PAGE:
You’ve eaten organic vegetables. You’ve used organic soap. But have you ever heard of organic drugs
So-called ‘biologics’ are an emerging class of therapeutics, which are extracted from, or created using, a biological source.
The world’s current pharmacopeia almost exclusively consists of small-molecule drugs, which are designed to mimic or manipulate biological processes, and are synthesised chemically in a laboratory. One of the most common obstacles in classical drug development is the appearance of unwanted, off-target side effects, caused by insufficient selectivity. To think of the number of otherwise-effective drugs which may have been discarded due to off-target adverse effects truly boggles the mind.
This is where biologics have the upper hand. Rather than mimicking small components of biological molecules, they are the biological molecules.
One of the most famous biologic drugs is insulin. As porcine and bovine insulin were known to occasionally induce allergic reactions, the scientists of the time developed a strain of E. coli bacteria that synthesises human insulin . This insulin has been used by diabetic patients ever since, and is widely regarded as the first biologic drug.
Today, the development of biologics focuses on vaccines, blood components, gene therapy and in particular, antibodies. Antibodies are small proteins produced by the immune system, which attach to specific antigens on target molecules, targeting them for degradation by immune cells.
One promising class of drug currently in development, are antibodies for amyloid beta proteins. These proteins accumulate in the brains of patients with Alzheimer’s disease, forming plaques which are believed to make a significant contribution to the cognitive decline associated with the disease . These antibodies identify and bind to amyloid beta proteins, and target them for removal by neuro-immune cells. If approved, these will become the first ever successful treatment for the cognitive decline of Alzheimer’s disease – a truly monumental landmark for modern medicine.
Other classes of biologics currently in development include factor VIII antibodies as anti-coagulants , CGRP antibodies as migraine therapies , and nogo-A antibodies as facilitators of post-stroke neuroplasticity .
One barrier to the success of biologic drugs, however, is their production cost. Generating molecules from mammalian cells is a time-consuming and laborious process – they cannot be produced in the mammoth quantities that classical drugs are. This means that these drugs are often relatively expensive . One way around this, however, is the development of ‘biosimilars’.
Biosimilars are developed to be an almost identical copy of a biologic template drug. Although these drugs do slightly differ from their template in structure, their mechanism of action, administration method, safety and efficacy need to be the same, in order to be approved. This means the drug has no clinically meaningful differences to the original biologic drug from which it owes its structure and function, but is able to be produced more quickly and is therefore cheaper .
This means that biosimilars provide a perfect balance between the innovation and specificity of biologics, and the production efficiency of classical drugs – a perfect combination for pharma companies, healthcare professionals, and patients alike. For this reason, biosimilars are expected to become one of the blockbusters of upcoming pharmaceutical development.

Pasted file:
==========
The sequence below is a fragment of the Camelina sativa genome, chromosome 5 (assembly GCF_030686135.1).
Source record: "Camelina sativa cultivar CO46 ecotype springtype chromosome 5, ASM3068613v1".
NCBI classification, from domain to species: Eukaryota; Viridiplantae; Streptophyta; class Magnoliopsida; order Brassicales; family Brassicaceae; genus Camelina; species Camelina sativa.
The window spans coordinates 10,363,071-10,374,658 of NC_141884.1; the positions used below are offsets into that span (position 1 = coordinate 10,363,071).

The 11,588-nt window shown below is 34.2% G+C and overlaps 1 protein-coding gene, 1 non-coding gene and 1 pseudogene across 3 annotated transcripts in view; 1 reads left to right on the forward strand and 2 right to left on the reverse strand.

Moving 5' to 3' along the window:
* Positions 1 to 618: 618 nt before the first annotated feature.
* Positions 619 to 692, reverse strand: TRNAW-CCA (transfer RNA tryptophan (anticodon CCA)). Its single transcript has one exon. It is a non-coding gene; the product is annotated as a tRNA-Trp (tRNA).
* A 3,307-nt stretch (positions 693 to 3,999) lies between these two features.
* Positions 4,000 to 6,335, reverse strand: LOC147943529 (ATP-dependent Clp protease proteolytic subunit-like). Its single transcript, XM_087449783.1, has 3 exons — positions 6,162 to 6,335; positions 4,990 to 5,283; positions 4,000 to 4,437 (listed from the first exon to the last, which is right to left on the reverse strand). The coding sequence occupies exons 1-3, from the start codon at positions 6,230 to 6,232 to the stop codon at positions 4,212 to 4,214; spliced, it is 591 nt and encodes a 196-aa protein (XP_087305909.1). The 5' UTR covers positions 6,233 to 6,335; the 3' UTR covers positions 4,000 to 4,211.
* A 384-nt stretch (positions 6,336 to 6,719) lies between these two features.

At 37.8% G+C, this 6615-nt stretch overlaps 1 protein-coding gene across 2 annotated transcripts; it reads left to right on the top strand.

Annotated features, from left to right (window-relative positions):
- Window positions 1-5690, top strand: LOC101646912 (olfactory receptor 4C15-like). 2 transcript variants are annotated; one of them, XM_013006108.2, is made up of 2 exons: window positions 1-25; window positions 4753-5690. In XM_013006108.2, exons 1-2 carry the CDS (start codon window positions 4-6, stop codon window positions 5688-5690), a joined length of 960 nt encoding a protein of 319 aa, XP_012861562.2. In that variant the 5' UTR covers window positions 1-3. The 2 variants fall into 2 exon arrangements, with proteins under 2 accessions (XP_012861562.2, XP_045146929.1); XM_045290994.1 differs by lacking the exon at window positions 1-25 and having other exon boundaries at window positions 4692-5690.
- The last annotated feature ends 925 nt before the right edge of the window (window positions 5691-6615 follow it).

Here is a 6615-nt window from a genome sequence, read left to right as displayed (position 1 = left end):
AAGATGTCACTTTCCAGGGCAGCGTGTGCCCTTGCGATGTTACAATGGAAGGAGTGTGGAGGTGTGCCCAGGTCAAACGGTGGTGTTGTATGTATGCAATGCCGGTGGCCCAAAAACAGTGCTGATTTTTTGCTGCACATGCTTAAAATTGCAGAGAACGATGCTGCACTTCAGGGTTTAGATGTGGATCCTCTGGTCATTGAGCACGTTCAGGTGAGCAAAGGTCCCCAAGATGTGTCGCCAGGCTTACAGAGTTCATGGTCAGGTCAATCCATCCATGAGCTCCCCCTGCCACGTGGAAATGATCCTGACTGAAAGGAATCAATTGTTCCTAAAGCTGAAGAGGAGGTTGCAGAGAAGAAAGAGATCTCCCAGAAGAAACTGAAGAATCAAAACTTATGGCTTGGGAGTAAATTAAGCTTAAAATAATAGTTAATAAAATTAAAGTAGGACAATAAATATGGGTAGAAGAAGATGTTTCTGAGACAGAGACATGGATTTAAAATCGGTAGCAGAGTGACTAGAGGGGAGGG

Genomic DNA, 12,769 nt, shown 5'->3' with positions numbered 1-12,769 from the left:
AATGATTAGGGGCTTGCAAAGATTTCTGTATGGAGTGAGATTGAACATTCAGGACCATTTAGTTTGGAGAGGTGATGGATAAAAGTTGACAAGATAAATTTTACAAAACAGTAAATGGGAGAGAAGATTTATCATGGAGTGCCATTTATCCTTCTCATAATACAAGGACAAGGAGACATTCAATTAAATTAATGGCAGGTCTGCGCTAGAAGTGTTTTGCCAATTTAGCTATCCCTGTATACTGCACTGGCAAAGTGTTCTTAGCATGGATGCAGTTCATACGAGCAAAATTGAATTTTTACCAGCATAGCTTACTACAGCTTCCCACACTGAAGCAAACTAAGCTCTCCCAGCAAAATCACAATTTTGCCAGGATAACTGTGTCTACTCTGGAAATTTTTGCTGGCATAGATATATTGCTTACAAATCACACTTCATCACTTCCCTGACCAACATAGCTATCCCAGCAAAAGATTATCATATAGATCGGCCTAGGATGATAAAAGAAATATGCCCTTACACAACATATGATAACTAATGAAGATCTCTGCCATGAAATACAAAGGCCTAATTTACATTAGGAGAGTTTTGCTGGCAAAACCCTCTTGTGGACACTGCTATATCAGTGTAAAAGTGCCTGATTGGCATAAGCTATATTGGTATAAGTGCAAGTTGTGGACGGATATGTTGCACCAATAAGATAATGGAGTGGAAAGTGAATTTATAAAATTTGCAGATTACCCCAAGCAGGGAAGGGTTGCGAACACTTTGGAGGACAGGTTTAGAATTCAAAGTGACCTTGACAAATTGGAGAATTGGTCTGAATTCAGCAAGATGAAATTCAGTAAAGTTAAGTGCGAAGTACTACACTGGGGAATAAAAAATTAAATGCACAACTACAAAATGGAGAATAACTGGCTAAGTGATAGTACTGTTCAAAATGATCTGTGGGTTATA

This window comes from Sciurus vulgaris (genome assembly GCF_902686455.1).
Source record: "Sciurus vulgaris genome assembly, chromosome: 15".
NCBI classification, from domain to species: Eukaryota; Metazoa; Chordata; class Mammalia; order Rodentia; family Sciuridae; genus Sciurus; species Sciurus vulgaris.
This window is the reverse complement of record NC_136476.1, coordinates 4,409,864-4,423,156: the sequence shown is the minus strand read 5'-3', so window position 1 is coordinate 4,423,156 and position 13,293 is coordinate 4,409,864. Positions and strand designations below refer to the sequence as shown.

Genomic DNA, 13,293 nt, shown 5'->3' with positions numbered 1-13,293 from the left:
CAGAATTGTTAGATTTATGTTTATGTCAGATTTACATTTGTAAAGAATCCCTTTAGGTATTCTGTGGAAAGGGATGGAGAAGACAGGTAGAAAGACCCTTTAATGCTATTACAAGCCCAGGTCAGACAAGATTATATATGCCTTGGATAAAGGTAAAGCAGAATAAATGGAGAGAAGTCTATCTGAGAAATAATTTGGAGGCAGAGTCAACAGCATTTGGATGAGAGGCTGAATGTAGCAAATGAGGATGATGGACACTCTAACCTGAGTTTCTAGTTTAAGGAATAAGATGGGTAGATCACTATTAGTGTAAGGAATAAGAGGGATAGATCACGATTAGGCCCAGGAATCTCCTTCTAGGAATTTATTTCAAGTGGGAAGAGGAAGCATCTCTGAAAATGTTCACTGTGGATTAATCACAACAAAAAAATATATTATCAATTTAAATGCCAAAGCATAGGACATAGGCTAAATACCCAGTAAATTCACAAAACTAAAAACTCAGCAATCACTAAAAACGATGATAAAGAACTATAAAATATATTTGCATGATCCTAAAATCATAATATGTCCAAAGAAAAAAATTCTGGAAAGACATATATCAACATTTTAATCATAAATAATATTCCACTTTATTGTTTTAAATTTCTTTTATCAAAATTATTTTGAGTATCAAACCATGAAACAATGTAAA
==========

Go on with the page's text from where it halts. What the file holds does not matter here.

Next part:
Another string to the biosimilars’ bow, is they are based on an already-approved drug. This means pharmaceutical companies can be more confident during the development process that the drug will be safe and effective, leading to a swifter emergence to the market.
One example of a biosimilar is Amjevita – an anti-inflammatory drug used to treat rheumatoid arthritis and Crohn’s disease, which was developed to be ‘biologically similar’ to adalimumab (proprietary name – Humira) . Perhaps one of the most exciting applications of biosimilars, however, is their use in treating cancer. One anti-cancer biologic, trastuzumab (proprietary name – Herceptin), has generated five – count them, five biosimilars since 2017 !
This month even saw the announcement of the world’s first Halal biosimilar, being produced in Malaysia .
As you can see, it is clear that biologics and biosimilars will play a key role in the future of pharmacology. Experts predict that these drugs will soon account for around 30% of all new drugs coming to market , making them a multi-million-dollar enterprise – so it’s no secret that their recent emergence is massive business.
Treating diseases using the very molecules that nature provides us with, to treat diseases – this really is science at its very best.
Almost puts your organic soap to shame, doesn’t it?
Chas Alexander Smith
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- S. Food and Drug Administration. 2020.FDA Approves Amjevita, A Biosimilar To Humira. [online] Available at: <https://www.fda.gov/news-events/press-announcements/fda-approves-amjevita-biosimilar-humira> [Accessed 21 July 2020].
- Staines, R., 2020.Amgen’s Cancer Biosimilars Stay On US Market As Court Battle With Roche Ends –. [online] Pharmaphorum.com. Available at: <https://pharmaphorum.com/news/amgens-cancer-biosimilars-stay-on-us-market-as-court-battle-with-roche-ends/> [Accessed 21 July 2020].
- Hagen, T., 2020.World’s First Halal Biosimilar To Be Produced In Malaysia. [online] Center for Biosimilars. Available at: <https://www.centerforbiosimilars.com/news/worlds-first-halal-biosimilar-to-be-produced-in-malaysia> [Accessed 21 July 2020].
- IMS Institute for Healthcare Informatics: Delivering on the Potential of Biosimilar Medicines. Date of Report: Mar 2016.